‘Tis the season for some Poe. With Netflix’s “The Fall of the House of Usher” and Synetic Theater’s “The Tell-Tale Heart,” audiences and creatives alike seem to be ready for new twists on tried-and-true stories. Edgar Allen Poe’s short stories have continued to grip readers with an icy fist a hundred years after their original publication. The macabre material and perpetual sword of Damocles hanging over the protagonist’s head always make for a spooky, good time. But what happens when, literally, the very heart of one of Poe’s stories is supplanted in favor of a new concept?
…gloriously successful in its technical elements and the artists involved should be lauded for a beautifully executed show.
Synetic Theater Company’s adaptation of “The Tell-Tale Heart,” directed by Paata Tsikurishvili, is a thoroughly mixed bag. Casting Alex Mills as Edgar, the beleaguered caretaker of Irakli Kavsadze’s Old Man, was inspired. Mills is a gifted storyteller, strikingly thoughtful in his world building in such a way as to force the audience to see through his eyes. He channels his athleticism as he circulates the set like it’s a nervous system, injecting each prop with meaning and pushing on his environment like it’s one giant, pressure point. The costumes are wonderful and designer Erik Teague’s frilly and frightening vulture concept was spot-on.
Daniel Pinha’s set design is gorgeous in its gothic realness, looming above the action like a cross between your grandmother’s basement and a haunted mailroom. Gaps in the towering shelves were cleverly built into the clutter. This allows Mills and the ensemble to treat the roving set pieces like a jungle gym, often popping out into the action. Unfortunately, Irina Tsikurishvili’s choreography fell short of Mills’ talent and clashed with Pinha’s dynamic set rather than harnessing it. The score, composed by Koki Lortkipanidze, takes inspiration from industrial and classical music and focuses on repetitive chords to convey Edgar and the Old Man’s futile struggle against insanity. The repetitive nature of the score leaves plenty of room for creative experimentation, but Irina Tsikurishvili opted to use pedestrian movement to fill the music.
A primary example was the first scene when Edgar and the Old Man’s relationship was established. We should instantly know how each character feels about the other and the choreography could have aided in this. Instead, the Old Man throws several books on the ground and paints them, seemingly for no reason. Later in the scene, Edgar and the Old Man slide into a short bout of choreography that seemed to say, “we just can’t get through to each other.” This was a nice change, but much too late in the scene. If Tsikurishvili had cut the fat from the first fifteen minutes of the show, the playing field would’ve opened up for better ideas. It was difficult to become immersed in the plot due to jarring transitions from pure choreography to actors simply walking around. If the action isn’t driven by the music and the score doesn’t inform the choreography, there is a disconnect.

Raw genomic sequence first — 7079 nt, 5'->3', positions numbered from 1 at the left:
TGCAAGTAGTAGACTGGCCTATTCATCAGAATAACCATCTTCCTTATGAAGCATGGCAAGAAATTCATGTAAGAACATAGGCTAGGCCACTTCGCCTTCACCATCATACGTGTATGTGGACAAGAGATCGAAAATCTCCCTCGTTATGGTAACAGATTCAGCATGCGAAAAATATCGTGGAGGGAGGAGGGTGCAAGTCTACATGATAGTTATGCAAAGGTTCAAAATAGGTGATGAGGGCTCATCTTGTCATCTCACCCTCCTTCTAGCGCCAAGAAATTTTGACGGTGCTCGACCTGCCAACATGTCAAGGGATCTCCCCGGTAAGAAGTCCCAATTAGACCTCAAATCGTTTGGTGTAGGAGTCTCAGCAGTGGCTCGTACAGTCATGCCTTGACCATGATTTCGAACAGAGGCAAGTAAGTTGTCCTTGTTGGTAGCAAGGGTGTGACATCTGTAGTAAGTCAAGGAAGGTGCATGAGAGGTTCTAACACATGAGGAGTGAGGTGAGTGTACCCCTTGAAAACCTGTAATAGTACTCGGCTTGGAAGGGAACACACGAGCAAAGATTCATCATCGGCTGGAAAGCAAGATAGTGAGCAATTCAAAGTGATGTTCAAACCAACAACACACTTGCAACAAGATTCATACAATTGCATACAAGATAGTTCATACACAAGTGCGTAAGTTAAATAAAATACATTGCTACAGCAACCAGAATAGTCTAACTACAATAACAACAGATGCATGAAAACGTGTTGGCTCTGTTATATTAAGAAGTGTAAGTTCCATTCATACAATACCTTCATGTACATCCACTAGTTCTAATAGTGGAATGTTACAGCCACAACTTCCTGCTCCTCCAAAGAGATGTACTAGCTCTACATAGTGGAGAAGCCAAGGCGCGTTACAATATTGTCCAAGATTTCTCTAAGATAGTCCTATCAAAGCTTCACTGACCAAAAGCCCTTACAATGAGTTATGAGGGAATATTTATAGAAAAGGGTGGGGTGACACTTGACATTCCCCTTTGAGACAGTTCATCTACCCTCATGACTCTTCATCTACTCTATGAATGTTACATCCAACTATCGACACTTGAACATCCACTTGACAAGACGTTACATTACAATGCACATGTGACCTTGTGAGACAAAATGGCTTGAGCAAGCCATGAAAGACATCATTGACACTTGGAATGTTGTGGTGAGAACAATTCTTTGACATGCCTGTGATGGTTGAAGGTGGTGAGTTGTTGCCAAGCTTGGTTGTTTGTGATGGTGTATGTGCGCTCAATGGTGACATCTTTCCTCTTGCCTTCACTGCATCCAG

In Poe’s story, the heart of the Old Man continues to beat even as Edgar buries it under the floorboards of his home and denies his culpability to the visiting constables. The beating heart symbolizes Edgar’s guilt, and the most interesting part of the story lies in reading his thoughts as he unravels under the pressure and realization of his sins. The horror of watching a human being reduced to their basest instincts is the most interesting aspect of this tale. It is baffling that Synetic chose to remove the heart from the plot. There is no beating heart brutally wrenched from the chest of an old man. Instead, Edgar stabs a giant automotive eye after chasing it across the stage during five minutes of music. The audience was promised hair-raising scares and a chilling atmosphere but those elements were replaced by Edgar stabbing at a metaphor. This production chose to make the Old Man’s vulture-like eye the crux of the story which was a huge misstep. Despite the muddy premise, this production was gloriously successful in its technical elements and the artists involved should be lauded for a beautifully executed show.
Running Time: One hour and 40 minutes with one intermission.
“The Tell-Tale Heart” runs through November 5, 2023 at Synetic Theater Company, 1800 S Bell St, Arlington VA 22202. For tickets and more information, call the Box Office at 703-824-8060 or go online.